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Three ways the iPhone is a time machine to the past

The KPCC News team was recently assigned iPhones and I guardedly switched over from my trusty Blackberry. It makes sense because the iPhones can not only take pretty good pictures and video, but can also be used as a backup recorder with pretty high fidelity. So it’s a leap into the future. But not entirely. Two of my favorite iPhone apps actually turn the thing into a time machine to the past.

I’ve already blogged about the Hipstamatic app, which changes your pristine digital photos, with their deep focus and high detail, to leaky old Polaroids and Brownies.

I’ve been pondering why I like this so much, and I think it has to do with simplifying. There’s too much detail in a digital photo, too much distraction. The crappy old cameras only looked at one thing at a time, and rendered that one thing in a sort of Impressionistic way, engaging your mind more, or at least in a different way.

The other piece of the time machine is Stanza, a book reading app with access to Project Gutenberg, which – believe it or not – is not a tribute to the actor. (Quick: in which movie did Steve act alongside James Mason, Gregory Peck, and Laurence Olivier?) Project Gutenberg is currently about 25,000 free online books, and since books generally need to be old to be in the Public Domain, we’re talking old books – like all of Conan Doyle’s works, or Ford Madox Ford’s “The Fifth Queen,” about Thomas Cromwell, Henry VIII, and yet another wife:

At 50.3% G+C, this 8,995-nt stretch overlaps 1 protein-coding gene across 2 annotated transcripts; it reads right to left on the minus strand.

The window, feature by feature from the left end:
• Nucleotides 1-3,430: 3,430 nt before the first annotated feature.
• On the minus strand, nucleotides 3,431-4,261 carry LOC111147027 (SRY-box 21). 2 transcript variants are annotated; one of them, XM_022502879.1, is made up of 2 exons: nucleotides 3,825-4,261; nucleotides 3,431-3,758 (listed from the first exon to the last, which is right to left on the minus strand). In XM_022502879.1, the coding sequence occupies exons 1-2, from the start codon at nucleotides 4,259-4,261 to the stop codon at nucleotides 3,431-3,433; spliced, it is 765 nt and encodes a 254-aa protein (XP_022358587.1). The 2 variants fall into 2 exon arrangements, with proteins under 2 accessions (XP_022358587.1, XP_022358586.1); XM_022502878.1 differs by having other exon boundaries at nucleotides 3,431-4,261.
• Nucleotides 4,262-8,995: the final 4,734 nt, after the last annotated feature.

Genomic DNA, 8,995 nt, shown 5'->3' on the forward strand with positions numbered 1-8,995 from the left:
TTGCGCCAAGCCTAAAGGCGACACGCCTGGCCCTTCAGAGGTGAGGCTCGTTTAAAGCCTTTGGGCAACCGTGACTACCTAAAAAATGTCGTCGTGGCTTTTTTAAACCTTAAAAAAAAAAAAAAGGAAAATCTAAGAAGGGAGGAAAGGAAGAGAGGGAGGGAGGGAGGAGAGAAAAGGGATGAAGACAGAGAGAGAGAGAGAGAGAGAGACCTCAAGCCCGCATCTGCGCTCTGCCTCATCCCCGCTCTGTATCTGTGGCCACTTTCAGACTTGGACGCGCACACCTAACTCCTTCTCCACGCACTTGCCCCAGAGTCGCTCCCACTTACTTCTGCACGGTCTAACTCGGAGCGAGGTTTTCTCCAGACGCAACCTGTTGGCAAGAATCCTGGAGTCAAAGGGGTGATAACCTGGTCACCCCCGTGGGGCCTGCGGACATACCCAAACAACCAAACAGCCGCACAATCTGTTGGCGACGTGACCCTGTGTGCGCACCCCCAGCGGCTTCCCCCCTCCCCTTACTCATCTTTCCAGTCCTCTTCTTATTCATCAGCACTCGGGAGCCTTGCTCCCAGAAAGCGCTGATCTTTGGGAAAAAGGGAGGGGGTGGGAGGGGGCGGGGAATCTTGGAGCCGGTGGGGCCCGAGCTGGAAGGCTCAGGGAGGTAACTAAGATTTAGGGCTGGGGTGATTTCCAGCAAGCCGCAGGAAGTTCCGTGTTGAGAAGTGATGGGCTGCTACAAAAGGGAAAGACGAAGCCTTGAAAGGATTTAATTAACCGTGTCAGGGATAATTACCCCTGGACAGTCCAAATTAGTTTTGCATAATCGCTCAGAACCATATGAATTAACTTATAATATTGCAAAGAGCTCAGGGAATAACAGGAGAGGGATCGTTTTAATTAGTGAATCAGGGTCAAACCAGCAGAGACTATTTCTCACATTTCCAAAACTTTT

“His voice was playful and full; his back was bent supply. His face lit up with a debonair and pleasant smile. The lady’s eyes turned upon the girl, forbidding and suspicious; she remained motionless, even her lips did not move. Cromwell said that this was a Katharine of the Howards, and one fit to aid her Ladyship and Magister Udal with their erudite commentary of Plautus his works.”

What fate awaits the Lord Privy Seal? What of Katharine and her red-bearded cousin? And will Udal suffer at the hands of another cuckold? I can’t wait to find out. And if I get bored or bogged down, zap, it’s gone. I don’t know that I prefer reading on the small screen, but I certainly prefer trying out books this way, and there is no more room for books at the house.

One more thing: the iPhone’s keyboard is a time machine, too. No “delete” button. I’m sure this is a deliberate tribute to the days before the “delete” button made its way onto all PC keyboards and made typing so much easier … and not Apple’s stubborn iconoclastic insensitivity to my needs as a writer. Yeah, I’m talking to you, Jobs.

Anyway, feel free to rant about this below in the comments section.

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